Brown has spent more than 33 years at the NRAO, which operates major observing facilities in West Virginia and New Mexico and is managed by Associated Universities, Inc., for the NSF. Haynes, who heads the board of trustees of AUI, notes that Brown has considerable management and project experience and also has played a leading role in developing both the concept, technical plan and international partnership for ALMA. "But Bob has more than management skills: there also is his science vision, rooted in his background as a theoretical astrophysicist," she says.
The new director, who takes over his post on May 5, succeeds Paul Goldsmith, the J. A. Weeks Professor in the Physical Sciences at Cornell, who stepped down last month to return to full-time research and teaching. During his decade-long tenure, Goldsmith oversaw the second major upgrading of the telescope, resulting in a significant increase in the telescope's sensitivity, a large expansion of its frequency coverage, the addition of a one-megawatt transmitter for radar studies of solar system bodies and an enhancement of the telescope's capabilities for studies of the atmosphere. These improvements have opened up new areas of research, maintaining Arecibo at the forefront of centimeter-wavelength radio science.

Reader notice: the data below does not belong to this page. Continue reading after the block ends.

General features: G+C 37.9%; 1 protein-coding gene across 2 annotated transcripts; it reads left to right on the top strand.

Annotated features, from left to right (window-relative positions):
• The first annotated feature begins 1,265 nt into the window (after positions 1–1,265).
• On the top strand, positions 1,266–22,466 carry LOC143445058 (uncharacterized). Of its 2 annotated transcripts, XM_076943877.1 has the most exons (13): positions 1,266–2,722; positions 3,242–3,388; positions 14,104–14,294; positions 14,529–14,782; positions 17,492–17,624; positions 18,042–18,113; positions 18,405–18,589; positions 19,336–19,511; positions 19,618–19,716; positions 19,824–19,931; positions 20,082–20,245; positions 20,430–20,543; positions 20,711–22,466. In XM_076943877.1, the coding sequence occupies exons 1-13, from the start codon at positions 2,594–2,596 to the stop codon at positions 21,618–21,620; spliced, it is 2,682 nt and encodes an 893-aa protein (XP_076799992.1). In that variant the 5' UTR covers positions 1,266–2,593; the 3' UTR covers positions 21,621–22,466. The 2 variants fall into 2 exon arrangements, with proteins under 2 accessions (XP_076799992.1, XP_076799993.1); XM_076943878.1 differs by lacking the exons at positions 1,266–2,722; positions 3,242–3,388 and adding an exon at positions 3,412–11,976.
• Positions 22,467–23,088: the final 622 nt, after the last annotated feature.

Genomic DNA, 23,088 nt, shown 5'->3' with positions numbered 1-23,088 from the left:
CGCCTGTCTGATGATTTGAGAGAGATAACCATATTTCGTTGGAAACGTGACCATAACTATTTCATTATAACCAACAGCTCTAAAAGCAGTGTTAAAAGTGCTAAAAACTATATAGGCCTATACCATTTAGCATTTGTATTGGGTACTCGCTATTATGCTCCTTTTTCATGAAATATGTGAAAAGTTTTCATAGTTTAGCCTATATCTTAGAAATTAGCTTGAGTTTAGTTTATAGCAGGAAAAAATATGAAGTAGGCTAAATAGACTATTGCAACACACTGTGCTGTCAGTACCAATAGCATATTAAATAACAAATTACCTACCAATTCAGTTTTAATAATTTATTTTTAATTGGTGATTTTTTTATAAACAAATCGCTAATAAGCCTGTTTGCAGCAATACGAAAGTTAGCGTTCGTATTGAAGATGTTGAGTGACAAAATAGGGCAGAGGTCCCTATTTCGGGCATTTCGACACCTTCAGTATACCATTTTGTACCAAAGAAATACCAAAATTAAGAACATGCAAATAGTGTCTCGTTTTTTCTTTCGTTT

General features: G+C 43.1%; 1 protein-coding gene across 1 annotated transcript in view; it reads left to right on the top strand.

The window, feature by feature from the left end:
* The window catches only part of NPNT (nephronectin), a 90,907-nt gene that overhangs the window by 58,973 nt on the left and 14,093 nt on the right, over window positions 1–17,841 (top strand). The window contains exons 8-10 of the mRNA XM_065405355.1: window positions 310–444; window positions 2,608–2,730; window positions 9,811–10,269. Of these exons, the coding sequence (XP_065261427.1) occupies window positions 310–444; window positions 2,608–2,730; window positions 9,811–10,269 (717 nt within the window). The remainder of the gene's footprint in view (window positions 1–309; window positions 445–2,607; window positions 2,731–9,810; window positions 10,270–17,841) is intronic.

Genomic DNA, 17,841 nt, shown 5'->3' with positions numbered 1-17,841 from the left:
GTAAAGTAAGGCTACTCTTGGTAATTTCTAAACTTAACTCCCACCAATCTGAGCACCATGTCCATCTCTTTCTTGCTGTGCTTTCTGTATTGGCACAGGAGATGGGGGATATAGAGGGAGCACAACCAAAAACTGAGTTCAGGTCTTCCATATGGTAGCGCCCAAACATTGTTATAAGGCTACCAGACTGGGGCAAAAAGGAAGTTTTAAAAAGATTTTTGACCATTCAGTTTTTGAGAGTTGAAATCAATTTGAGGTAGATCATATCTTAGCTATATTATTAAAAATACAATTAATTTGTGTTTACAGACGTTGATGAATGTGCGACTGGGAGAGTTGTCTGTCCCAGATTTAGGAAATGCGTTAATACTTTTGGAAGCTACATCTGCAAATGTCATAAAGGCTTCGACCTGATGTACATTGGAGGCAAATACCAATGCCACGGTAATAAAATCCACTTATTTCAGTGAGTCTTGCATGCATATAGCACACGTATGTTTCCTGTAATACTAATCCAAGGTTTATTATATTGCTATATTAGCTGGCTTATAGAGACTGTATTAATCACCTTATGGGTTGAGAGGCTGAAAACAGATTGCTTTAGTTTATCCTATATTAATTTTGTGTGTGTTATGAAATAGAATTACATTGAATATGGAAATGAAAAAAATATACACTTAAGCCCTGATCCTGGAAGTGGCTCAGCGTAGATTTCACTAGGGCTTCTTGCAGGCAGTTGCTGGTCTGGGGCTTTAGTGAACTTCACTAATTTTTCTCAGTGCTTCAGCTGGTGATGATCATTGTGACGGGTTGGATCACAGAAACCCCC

Brown believes there is "a great deal of science motivation" for driving the telescope's frequency range even higher. Also in the future, Brown sees Arecibo Observatory becoming "a test bed" for two major international radio astronomy projects planned for development in the next decade: the Square Kilometer Array and the Low Frequency Array. "The kinds of technology presently in use or in development at the Arecibo Observatory will be the technology on which those two projects depend," he says. "As a NSF-supported national center, NAIC should lend its technical and operations expertise to the pursuit of these scientific programs, both of which received high ranking by the National Research Council's Astronomy and Astrophysics Survey Committee."